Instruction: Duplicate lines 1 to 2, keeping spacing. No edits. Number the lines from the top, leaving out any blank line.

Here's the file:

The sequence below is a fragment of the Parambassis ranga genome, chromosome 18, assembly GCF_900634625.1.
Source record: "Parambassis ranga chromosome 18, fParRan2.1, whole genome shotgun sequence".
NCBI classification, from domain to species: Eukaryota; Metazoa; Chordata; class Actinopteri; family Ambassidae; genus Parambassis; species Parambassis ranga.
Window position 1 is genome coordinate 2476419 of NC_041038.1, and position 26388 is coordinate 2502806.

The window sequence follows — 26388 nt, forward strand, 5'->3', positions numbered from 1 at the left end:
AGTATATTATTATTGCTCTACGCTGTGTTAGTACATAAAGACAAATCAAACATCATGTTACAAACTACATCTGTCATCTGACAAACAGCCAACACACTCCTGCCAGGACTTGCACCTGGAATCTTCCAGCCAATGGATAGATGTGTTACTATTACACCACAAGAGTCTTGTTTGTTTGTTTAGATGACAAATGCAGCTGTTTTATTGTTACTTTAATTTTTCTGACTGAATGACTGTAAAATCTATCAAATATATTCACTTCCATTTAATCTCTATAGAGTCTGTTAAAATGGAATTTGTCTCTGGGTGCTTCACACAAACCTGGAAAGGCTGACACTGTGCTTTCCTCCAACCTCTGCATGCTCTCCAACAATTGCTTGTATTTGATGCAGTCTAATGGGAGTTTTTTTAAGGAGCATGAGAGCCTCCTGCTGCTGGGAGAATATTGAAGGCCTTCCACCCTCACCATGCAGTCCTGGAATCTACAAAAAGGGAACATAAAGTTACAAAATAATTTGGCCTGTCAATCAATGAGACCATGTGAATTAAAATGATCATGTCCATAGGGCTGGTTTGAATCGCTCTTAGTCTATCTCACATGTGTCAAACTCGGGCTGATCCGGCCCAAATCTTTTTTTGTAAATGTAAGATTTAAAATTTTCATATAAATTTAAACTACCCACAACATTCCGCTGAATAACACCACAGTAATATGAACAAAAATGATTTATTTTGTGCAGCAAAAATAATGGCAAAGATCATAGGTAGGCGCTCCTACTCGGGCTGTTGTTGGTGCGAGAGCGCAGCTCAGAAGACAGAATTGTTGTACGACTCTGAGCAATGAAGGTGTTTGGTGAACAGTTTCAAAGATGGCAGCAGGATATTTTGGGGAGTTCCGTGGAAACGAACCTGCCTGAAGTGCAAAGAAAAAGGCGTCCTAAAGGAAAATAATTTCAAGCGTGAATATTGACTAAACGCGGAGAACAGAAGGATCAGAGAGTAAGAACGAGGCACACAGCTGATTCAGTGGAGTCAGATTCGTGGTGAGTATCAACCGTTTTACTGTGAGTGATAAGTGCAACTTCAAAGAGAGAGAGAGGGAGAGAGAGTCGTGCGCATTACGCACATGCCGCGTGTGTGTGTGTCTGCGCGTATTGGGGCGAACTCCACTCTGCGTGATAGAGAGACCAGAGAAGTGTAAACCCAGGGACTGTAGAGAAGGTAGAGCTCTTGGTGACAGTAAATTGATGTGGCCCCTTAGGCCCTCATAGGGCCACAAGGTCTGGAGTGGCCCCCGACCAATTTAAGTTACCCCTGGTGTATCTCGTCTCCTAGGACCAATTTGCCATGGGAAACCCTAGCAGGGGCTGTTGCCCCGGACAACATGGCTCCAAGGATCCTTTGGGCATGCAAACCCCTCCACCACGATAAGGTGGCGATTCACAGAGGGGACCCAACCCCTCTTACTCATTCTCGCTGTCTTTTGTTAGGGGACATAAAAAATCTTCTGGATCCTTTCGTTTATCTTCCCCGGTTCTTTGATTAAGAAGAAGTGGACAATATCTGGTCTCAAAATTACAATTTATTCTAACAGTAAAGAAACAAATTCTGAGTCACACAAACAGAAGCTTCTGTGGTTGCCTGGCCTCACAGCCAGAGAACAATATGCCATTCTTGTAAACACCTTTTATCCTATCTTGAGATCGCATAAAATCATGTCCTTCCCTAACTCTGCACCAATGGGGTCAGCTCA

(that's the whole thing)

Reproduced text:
The sequence below is a fragment of the Parambassis ranga genome, chromosome 18, assembly GCF_900634625.1.
Source record: "Parambassis ranga chromosome 18, fParRan2.1, whole genome shotgun sequence".